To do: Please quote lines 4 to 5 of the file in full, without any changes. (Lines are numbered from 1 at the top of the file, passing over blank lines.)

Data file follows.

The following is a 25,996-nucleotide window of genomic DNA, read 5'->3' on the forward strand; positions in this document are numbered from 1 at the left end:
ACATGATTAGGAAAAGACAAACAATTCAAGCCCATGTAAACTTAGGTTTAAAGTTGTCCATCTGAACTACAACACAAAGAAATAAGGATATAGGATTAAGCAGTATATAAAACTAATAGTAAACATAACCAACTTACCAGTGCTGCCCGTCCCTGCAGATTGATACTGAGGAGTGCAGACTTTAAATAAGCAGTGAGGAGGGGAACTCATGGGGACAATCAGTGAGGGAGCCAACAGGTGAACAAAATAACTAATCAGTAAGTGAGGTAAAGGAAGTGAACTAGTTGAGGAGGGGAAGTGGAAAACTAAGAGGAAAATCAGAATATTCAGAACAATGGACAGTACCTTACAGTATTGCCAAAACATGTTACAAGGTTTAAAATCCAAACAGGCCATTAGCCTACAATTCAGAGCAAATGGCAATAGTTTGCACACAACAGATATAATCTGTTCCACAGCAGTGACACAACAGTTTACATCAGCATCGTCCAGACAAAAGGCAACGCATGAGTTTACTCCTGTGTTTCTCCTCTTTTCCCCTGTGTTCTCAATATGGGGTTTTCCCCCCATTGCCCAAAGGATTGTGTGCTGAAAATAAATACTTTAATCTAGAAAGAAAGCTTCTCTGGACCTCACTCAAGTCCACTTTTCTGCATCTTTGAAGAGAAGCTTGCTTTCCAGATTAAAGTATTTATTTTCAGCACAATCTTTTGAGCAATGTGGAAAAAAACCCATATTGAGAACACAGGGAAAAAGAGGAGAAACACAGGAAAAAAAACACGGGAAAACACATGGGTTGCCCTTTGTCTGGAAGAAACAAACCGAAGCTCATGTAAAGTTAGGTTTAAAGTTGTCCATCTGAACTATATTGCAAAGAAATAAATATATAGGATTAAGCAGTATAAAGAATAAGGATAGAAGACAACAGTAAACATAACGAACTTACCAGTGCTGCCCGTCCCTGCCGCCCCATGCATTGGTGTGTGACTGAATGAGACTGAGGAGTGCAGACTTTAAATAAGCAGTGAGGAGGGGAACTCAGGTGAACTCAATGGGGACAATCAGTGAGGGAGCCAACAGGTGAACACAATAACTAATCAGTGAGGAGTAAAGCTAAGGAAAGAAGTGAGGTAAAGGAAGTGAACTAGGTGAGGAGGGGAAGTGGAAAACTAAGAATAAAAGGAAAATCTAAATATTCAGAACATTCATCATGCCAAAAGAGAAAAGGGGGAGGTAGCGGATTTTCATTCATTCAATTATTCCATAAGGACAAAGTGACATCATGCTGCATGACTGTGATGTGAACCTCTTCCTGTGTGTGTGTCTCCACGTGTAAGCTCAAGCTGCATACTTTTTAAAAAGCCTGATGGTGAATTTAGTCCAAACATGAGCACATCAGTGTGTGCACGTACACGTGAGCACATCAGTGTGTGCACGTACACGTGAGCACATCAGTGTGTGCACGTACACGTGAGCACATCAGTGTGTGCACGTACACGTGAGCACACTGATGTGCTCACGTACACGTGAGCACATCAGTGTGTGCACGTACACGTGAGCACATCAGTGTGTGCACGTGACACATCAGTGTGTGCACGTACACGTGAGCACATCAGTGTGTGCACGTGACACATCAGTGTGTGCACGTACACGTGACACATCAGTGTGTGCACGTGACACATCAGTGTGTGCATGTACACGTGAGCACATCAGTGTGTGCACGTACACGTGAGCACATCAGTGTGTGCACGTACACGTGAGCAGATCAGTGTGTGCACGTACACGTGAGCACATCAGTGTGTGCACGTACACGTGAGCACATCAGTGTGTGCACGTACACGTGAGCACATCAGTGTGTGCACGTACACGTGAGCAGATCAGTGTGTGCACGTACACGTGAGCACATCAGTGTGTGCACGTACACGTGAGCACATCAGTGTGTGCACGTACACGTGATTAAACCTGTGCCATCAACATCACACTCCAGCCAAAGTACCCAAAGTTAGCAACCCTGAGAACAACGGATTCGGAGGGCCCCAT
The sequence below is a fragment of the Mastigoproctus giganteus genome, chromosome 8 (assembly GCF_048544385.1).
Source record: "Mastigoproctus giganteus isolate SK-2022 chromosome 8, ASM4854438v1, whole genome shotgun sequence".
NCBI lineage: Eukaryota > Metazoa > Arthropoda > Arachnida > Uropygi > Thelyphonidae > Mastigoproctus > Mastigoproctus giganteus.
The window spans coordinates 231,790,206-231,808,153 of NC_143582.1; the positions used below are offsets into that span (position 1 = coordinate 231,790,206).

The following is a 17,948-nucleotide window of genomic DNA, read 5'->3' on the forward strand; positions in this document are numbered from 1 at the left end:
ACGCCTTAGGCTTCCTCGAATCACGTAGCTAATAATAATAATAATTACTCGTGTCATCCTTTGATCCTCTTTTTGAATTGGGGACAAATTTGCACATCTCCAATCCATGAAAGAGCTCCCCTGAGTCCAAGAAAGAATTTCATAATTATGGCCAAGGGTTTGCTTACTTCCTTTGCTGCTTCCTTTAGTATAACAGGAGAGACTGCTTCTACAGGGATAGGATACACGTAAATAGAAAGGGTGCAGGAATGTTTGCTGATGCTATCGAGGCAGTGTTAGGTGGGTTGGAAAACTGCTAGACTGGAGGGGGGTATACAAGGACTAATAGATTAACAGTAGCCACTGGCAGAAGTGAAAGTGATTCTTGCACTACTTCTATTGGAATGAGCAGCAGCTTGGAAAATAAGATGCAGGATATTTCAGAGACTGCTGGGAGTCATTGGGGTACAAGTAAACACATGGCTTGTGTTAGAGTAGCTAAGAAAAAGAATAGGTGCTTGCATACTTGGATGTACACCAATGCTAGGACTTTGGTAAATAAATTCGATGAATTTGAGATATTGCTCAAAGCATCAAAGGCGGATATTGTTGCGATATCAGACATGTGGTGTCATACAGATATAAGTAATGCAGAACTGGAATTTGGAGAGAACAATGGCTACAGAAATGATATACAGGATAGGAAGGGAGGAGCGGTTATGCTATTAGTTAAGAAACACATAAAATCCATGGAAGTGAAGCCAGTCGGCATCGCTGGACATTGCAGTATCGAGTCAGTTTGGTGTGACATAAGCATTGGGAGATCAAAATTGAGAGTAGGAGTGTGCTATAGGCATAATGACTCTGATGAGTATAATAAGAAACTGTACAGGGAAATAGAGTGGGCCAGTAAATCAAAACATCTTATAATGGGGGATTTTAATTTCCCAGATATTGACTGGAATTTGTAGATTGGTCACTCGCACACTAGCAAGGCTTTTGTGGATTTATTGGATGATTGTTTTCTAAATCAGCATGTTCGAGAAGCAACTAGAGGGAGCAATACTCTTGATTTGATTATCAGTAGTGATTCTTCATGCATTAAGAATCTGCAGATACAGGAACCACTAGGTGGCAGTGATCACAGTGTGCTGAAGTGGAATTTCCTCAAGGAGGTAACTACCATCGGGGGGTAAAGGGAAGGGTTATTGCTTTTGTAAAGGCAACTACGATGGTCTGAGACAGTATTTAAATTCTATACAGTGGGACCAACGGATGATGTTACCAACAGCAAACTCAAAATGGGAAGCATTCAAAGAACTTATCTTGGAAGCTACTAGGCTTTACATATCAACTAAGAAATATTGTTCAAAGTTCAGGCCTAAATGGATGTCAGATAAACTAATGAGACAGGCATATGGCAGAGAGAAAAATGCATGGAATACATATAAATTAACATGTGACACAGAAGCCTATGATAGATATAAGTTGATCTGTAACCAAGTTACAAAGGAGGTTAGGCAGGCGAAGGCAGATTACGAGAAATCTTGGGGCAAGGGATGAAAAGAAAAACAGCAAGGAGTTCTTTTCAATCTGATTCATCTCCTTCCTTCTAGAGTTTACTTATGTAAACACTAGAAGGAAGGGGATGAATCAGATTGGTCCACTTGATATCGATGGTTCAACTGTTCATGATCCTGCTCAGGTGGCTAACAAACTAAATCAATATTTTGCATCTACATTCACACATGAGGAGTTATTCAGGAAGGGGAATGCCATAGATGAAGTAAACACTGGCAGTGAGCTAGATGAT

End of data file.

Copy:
Source record: "Mastigoproctus giganteus isolate SK-2022 chromosome 8, ASM4854438v1, whole genome shotgun sequence".
NCBI lineage: Eukaryota > Metazoa > Arthropoda > Arachnida > Uropygi > Thelyphonidae > Mastigoproctus > Mastigoproctus giganteus.